Redness, swelling, pain – these are signs of inflammation. It serves to protect the body from pathogens or foreign substances. Researchers from the Universities of Bonn and Cologne have been able to show that inflammatory reactions of an important sensory protein proceed in a certain spatial direction. This discovery has the potential to stop inflammation at the “end of growth,” and thus stop chronic inflammatory diseases. The study is published in the journal »Advances in science».
When bacteria or viruses attack living cells or they have other foreign substances, the danger sensor with the abbreviation NLRP3 is triggered. “Protein deposits in the brain that are characteristic of Alzheimer’s disease, so-called amyloid-ß plaques, can also trigger NLRP3,” says Professor Dr. Matthias Geyer of the Institute of Structural Biology at Bono University Hospital, citing previous research. As these previous studies by researchers show, this reaction is increasingly self-feeding: the inflammatory response caused by NLRP3 contributes to the further deposition of amyloid ß plaques and makes a significant contribution to the disease process.
Upon activation, several NLRP3 proteins attach to each other and thus form the nucleus for a filamentous structure in which more and more proteins assemble. “The reaction begins as soon as about a dozen NLRP3 molecules are present,” Geyer said. Theoretically, an infinite number of NLRP3 molecules can bind together and expand a filamentous structure – scientifically called “filaments” – further and further. Inga Hochheiser of Professor Geyer’s team has now been able to show the direction in which this thread is growing and continuing to expand. “We were able to get these ideas through cryoelectron microscopy. This method allows us to observe protein molecules up to 80,000 times magnification and thus make them directly visible,” says Hochheiser.
“Still image” of filamentous structure under a microscope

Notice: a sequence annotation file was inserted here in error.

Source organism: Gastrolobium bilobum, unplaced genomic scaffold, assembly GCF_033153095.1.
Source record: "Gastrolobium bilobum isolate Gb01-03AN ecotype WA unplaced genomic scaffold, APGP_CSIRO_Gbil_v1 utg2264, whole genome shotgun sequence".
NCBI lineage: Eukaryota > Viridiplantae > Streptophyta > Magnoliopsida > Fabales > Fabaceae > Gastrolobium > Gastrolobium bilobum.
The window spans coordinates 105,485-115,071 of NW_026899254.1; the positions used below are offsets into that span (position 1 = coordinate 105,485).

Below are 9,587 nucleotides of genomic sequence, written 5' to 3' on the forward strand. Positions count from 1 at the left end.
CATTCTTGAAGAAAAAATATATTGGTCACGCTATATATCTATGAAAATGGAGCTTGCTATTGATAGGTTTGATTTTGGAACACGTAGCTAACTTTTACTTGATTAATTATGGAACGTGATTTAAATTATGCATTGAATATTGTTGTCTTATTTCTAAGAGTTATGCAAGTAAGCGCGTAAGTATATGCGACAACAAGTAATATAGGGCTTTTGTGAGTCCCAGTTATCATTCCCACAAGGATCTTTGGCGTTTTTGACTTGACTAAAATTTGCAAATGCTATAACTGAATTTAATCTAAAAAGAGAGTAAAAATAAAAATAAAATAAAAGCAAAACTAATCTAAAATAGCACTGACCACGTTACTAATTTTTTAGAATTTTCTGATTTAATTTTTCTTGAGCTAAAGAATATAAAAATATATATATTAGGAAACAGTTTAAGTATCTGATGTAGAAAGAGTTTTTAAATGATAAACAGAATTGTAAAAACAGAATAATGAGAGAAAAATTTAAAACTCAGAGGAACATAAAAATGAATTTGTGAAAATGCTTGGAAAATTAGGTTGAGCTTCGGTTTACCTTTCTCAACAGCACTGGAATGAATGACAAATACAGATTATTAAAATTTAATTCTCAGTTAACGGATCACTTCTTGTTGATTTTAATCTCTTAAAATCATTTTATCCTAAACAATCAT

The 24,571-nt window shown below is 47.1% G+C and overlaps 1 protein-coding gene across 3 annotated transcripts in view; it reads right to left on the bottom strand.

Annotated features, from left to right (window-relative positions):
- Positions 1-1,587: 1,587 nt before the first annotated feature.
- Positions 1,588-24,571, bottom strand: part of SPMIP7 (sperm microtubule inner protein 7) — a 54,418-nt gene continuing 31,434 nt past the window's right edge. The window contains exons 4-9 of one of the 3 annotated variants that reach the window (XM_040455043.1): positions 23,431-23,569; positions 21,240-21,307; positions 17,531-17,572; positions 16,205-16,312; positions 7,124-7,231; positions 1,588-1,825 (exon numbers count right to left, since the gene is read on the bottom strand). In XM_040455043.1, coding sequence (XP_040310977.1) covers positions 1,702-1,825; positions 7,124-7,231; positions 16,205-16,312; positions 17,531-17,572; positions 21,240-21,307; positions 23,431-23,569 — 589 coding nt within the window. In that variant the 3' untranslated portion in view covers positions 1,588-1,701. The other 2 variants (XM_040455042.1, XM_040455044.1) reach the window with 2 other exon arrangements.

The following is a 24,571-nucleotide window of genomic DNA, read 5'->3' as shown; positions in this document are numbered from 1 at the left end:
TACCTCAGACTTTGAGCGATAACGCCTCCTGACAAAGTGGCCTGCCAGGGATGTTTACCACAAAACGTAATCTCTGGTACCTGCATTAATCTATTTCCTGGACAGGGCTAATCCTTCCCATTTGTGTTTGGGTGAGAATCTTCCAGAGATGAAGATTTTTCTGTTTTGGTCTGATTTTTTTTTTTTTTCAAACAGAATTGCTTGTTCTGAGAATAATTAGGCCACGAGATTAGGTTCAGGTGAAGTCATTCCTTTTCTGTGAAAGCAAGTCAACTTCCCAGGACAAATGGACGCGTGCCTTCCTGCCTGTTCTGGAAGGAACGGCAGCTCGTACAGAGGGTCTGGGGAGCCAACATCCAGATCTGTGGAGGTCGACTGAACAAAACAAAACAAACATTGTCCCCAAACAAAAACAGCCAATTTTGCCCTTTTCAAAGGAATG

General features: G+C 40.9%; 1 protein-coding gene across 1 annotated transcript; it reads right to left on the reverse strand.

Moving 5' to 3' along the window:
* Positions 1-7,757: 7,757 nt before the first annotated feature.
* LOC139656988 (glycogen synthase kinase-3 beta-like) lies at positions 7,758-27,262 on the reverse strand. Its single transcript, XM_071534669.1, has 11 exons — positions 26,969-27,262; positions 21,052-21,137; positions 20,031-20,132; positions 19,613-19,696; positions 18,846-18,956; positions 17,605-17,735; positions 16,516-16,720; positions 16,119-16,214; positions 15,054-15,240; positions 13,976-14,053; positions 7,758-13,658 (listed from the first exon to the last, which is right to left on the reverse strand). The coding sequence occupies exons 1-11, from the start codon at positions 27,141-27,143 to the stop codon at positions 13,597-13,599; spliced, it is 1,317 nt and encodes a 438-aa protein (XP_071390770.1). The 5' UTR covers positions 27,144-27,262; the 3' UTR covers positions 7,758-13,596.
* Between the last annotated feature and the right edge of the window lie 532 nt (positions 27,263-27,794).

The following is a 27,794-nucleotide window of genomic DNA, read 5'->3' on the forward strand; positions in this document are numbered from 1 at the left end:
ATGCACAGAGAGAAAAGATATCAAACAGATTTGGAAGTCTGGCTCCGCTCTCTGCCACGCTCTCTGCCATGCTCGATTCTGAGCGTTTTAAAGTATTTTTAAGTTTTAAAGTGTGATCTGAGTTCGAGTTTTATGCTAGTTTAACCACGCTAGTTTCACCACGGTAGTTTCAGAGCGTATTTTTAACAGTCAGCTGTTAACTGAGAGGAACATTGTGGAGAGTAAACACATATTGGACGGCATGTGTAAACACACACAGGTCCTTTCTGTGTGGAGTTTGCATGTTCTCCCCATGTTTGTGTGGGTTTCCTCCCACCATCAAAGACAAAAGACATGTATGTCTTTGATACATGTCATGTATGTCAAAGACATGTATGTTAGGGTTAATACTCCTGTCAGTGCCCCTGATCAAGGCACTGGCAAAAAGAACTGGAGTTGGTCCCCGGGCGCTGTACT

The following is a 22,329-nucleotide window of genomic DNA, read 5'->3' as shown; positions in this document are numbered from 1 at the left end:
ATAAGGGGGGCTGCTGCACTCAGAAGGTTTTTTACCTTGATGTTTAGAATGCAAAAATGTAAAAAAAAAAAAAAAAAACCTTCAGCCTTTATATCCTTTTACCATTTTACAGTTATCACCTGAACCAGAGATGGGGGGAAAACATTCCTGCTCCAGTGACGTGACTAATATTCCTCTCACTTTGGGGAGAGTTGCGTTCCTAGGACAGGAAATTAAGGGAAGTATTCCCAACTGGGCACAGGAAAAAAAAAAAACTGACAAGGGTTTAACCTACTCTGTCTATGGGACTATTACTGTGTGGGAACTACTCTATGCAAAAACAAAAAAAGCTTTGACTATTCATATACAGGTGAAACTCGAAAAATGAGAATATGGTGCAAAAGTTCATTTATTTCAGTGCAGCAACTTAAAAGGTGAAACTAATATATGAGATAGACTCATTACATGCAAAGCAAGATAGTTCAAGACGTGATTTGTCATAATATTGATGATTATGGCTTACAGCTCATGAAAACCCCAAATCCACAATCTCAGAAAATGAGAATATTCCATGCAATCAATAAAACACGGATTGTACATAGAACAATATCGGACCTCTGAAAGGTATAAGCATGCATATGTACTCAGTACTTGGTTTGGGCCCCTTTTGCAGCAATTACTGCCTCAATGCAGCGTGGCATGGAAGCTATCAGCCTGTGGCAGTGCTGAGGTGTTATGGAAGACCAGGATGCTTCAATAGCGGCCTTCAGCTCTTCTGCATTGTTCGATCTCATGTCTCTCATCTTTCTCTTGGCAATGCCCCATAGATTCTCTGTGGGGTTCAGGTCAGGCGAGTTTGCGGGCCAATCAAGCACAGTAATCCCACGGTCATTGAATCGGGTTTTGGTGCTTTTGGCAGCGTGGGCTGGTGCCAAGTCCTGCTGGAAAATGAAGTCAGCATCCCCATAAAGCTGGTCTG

In small steps, the scientist poured NLRP3, isolated from cells, onto the sample carrier and froze the mixture. This gave the researchers a kind of “still image” under a cryoelectron microscope. Thus, a new filamentous structure of NLRP3 molecules located nearby was visualized. “These individual images made it possible to understand how the threads lengthen, as in the film,” says Hochheiser. Because the molecules fall differently on the sample carrier when dropped, they can be seen from different points of view under a microscope. These different types can be combined on a computer to create a three-dimensional image. The results showed that the threads are formed in only one direction. “This allowed us to visualize part of the inflammatory apparatus and literally read the direction of growth,” says Professor Geyer, who led the study and is a member of ImmunoSensation2’s cluster of best practices and the Life and Health transdisciplinary research area at the University of Bonn.
Stopping chronic inflammatory diseases
“The technical challenge was to find transitions in the filamentous structures and make them visible in the image,” says Professor Dr. Elmar Berman of the Institute of Biochemistry at the University of Cologne. “The new findings now allow us to target a growing end to the inflammatory response with antibodies or drugs,” explains Hochheiser. This brings researchers closer to their goal – to stop the further growth of the inflammatory apparatus and thus resist chronic inflammation.
Participating institutions and funding:
In addition to the Institute of Structural Biology and the Institute of Innate Immunity of the University Hospital of Bonn, the study involved the Institute of Biochemistry of the University of Cologne and the Walter and Eliza Hall Institute for Medical Research in Melbourne (Australia). The measurements were carried out at the Caesar Research Center in Bonn and at the Rudolf Virchow Center at the University of Würzburg. The study was funded by the Else Kroner-Fresenius Foundation and the German Research Foundation.
Source of history: